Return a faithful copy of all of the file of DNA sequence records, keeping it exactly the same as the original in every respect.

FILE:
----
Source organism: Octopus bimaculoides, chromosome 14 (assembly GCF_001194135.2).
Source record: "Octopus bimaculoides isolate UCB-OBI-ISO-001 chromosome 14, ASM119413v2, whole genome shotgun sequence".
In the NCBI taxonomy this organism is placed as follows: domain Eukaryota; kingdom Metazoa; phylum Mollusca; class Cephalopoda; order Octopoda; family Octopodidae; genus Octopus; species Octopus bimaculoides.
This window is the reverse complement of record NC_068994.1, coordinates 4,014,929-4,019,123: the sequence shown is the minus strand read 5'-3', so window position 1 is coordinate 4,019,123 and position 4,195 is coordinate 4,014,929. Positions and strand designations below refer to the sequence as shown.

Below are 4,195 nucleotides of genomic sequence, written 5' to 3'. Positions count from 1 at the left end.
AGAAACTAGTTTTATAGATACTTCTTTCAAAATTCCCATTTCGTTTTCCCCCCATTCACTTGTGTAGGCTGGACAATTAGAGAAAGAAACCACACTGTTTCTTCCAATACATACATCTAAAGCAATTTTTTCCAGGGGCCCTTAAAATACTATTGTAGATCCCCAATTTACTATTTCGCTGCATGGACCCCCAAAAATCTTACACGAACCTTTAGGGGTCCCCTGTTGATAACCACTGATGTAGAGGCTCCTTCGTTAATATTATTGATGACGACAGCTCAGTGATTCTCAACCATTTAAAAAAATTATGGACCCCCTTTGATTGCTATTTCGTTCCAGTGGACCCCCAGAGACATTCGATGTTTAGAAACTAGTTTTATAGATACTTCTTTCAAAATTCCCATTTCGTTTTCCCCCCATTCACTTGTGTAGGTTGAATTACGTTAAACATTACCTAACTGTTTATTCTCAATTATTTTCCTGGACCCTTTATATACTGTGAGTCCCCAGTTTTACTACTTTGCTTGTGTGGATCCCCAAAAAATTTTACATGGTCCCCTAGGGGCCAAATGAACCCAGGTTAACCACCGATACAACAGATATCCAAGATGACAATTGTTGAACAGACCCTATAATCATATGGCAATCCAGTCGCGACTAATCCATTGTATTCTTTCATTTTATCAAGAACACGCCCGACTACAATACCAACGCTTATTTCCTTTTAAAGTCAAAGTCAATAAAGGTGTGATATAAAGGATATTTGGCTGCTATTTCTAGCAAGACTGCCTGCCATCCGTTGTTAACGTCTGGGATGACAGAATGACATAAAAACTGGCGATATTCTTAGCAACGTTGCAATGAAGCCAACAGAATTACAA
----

Source organism: Octopus bimaculoides, chromosome 14 (assembly GCF_001194135.2).
Source record: "Octopus bimaculoides isolate UCB-OBI-ISO-001 chromosome 14, ASM119413v2, whole genome shotgun sequence".
In the NCBI taxonomy this organism is placed as follows: domain Eukaryota; kingdom Metazoa; phylum Mollusca; class Cephalopoda; order Octopoda; family Octopodidae; genus Octopus; species Octopus bimaculoides.
This window is the reverse complement of record NC_068994.1, coordinates 4,014,929-4,019,123: the sequence shown is the minus strand read 5'-3', so window position 1 is coordinate 4,019,123 and position 4,195 is coordinate 4,014,929. Positions and strand designations below refer to the sequence as shown.

Below are 4,195 nucleotides of genomic sequence, written 5' to 3'. Positions count from 1 at the left end.
AGAAACTAGTTTTATAGATACTTCTTTCAAAATTCCCATTTCGTTTTCCCCCCATTCACTTGTGTAGGCTGGACAATTAGAGAAAGAAACCACACTGTTTCTTCCAATACATACATCTAAAGCAATTTTTTCCAGGGGCCCTTAAAATACTATTGTAGATCCCCAATTTACTATTTCGCTGCATGGACCCCCAAAAATCTTACACGAACCTTTAGGGGTCCCCTGTTGATAACCACTGATGTAGAGGCTCCTTCGTTAATATTATTGATGACGACAGCTCAGTGATTCTCAACCATTTAAAAAAATTATGGACCCCCTTTGATTGCTATTTCGTTCCAGTGGACCCCCAGAGACATTCGATGTTTAGAAACTAGTTTTATAGATACTTCTTTCAAAATTCCCATTTCGTTTTCCCCCCATTCACTTGTGTAGGTTGAATTACGTTAAACATTACCTAACTGTTTATTCTCAATTATTTTCCTGGACCCTTTATATACTGTGAGTCCCCAGTTTTACTACTTTGCTTGTGTGGATCCCCAAAAAATTTTACATGGTCCCCTAGGGGCCAAATGAACCCAGGTTAACCACCGATACAACAGATATCCAAGATGACAATTGTTGAACAGACCCTATAATCATATGGCAATCCAGTCGCGACTAATCCATTGTATTCTTTCATTTTATCAAGAACACGCCCGACTACAATACCAACGCTTATTTCCTTTTAAAGTCAAAGTCAATAAAGGTGTGATATAAAGGATATTTGGCTGCTATTTCTAGCAAGACTGCCTGCCATCCGTTGTTAACGTCTGGGATGACAGAATGACATAAAAACTGGCGATATTCTTAGCAACGTTGCAATGAAGCCAACAGAATTACAA